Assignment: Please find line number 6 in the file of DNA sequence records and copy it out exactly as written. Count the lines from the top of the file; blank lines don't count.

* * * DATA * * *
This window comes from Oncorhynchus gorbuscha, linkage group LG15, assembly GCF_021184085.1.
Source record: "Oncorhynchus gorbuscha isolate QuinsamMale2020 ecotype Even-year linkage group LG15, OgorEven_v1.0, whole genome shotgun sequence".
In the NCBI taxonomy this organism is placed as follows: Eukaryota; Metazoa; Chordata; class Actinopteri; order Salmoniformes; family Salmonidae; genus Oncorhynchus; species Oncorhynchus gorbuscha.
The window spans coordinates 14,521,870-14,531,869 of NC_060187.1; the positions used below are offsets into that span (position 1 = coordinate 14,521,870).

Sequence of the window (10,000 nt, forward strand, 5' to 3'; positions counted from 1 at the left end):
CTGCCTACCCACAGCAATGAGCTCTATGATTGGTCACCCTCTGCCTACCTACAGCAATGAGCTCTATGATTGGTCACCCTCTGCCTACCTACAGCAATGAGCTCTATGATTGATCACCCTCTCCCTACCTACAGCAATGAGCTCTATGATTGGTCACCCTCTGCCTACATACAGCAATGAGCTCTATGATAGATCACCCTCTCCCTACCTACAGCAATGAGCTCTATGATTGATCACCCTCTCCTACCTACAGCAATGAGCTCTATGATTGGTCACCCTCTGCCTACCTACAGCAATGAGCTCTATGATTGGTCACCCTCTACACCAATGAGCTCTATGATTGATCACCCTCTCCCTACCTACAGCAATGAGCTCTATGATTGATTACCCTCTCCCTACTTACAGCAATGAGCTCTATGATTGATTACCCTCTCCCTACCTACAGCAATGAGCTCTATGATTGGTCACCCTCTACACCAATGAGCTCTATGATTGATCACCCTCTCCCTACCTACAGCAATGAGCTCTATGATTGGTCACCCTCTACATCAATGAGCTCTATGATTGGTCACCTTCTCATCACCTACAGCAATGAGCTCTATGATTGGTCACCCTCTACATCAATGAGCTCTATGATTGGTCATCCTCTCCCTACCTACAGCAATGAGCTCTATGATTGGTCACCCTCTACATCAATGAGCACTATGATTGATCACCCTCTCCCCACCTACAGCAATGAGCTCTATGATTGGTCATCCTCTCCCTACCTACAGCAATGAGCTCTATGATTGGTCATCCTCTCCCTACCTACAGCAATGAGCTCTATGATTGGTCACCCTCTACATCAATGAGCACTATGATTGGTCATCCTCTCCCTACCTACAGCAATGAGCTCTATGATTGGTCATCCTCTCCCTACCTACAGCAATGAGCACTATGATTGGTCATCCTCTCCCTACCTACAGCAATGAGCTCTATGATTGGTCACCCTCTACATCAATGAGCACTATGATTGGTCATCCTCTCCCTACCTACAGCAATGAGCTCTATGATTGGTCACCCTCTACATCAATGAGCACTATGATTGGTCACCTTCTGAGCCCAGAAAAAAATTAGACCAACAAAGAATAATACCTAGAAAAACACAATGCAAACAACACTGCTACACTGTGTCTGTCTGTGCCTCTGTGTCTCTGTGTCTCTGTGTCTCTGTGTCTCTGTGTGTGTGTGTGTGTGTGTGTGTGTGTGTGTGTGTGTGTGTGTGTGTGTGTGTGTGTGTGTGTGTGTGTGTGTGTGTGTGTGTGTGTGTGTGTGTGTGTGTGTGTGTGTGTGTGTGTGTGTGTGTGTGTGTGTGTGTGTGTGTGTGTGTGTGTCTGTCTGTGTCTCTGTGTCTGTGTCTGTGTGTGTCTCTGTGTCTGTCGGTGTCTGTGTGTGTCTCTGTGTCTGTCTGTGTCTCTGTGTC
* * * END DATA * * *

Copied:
CTGCCTACCCACAGCAATGAGCTCTATGATTGGTCACCCTCTGCCTACCTACAGCAATGAGCTCTATGATTGGTCACCCTCTGCCTACCTACAGCAATGAGCTCTATGATTGATCACCCTCTCCCTACCTACAGCAATGAGCTCTATGATTGGTCACCCTCTGCCTACATACAGCAATGAGCTCTATGATAGATCACCCTCTCCCTACCTACAGCAATGAGCTCTATGATTGATCACCCTCTCCTACCTACAGCAATGAGCTCTATGATTGGTCACCCTCTGCCTACCTACAGCAATGAGCTCTATGATTGGTCACCCTCTACACCAATGAGCTCTATGATTGATCACCCTCTCCCTACCTACAGCAATGAGCTCTATGATTGATTACCCTCTCCCTACTTACAGCAATGAGCTCTATGATTGATTACCCTCTCCCTACCTACAGCAATGAGCTCTATGATTGGTCACCCTCTACACCAATGAGCTCTATGATTGATCACCCTCTCCCTACCTACAGCAATGAGCTCTATGATTGGTCACCCTCTACATCAATGAGCTCTATGATTGGTCACCTTCTCATCACCTACAGCAATGAGCTCTATGATTGGTCACCCTCTACATCAATGAGCTCTATGATTGGTCATCCTCTCCCTACCTACAGCAATGAGCTCTATGATTGGTCACCCTCTACATCAATGAGCACTATGATTGATCACCCTCTCCCCACCTACAGCAATGAGCTCTATGATTGGTCATCCTCTCCCTACCTACAGCAATGAGCTCTATGATTGGTCATCCTCTCCCTACCTACAGCAATGAGCTCTATGATTGGTCACCCTCTACATCAATGAGCACTATGATTGGTCATCCTCTCCCTACCTACAGCAATGAGCTCTATGATTGGTCATCCTCTCCCTACCTACAGCAATGAGCACTATGATTGGTCATCCTCTCCCTACCTACAGCAATGAGCTCTATGATTGGTCACCCTCTACATCAATGAGCACTATGATTGGTCATCCTCTCCCTACCTACAGCAATGAGCTCTATGATTGGTCACCCTCTACATCAATGAGCACTATGATTGGTCACCTTCTGAGCCCAGAAAAAAATTAGACCAACAAAGAATAATACCTAGAAAAACACAATGCAAACAACACTGCTACACTGTGTCTGTCTGTGCCTCTGTGTCTCTGTGTCTCTGTGTCTCTGTGTCTCTGTGTGTGTGTGTGTGTGTGTGTGTGTGTGTGTGTGTGTGTGTGTGTGTGTGTGTGTGTGTGTGTGTGTGTGTGTGTGTGTGTGTGTGTGTGTGTGTGTGTGTGTGTGTGTGTGTGTGTGTGTGTGTGTGTGTGTGTGTGTGTGTGTGTGTGTGTCTGTCTGTGTCTCTGTGTCTGTGTCTGTGTGTGTCTCTGTGTCTGTCGGTGTCTGTGTGTGTCTCTGTGTCTGTCTGTGTCTCTGTGTC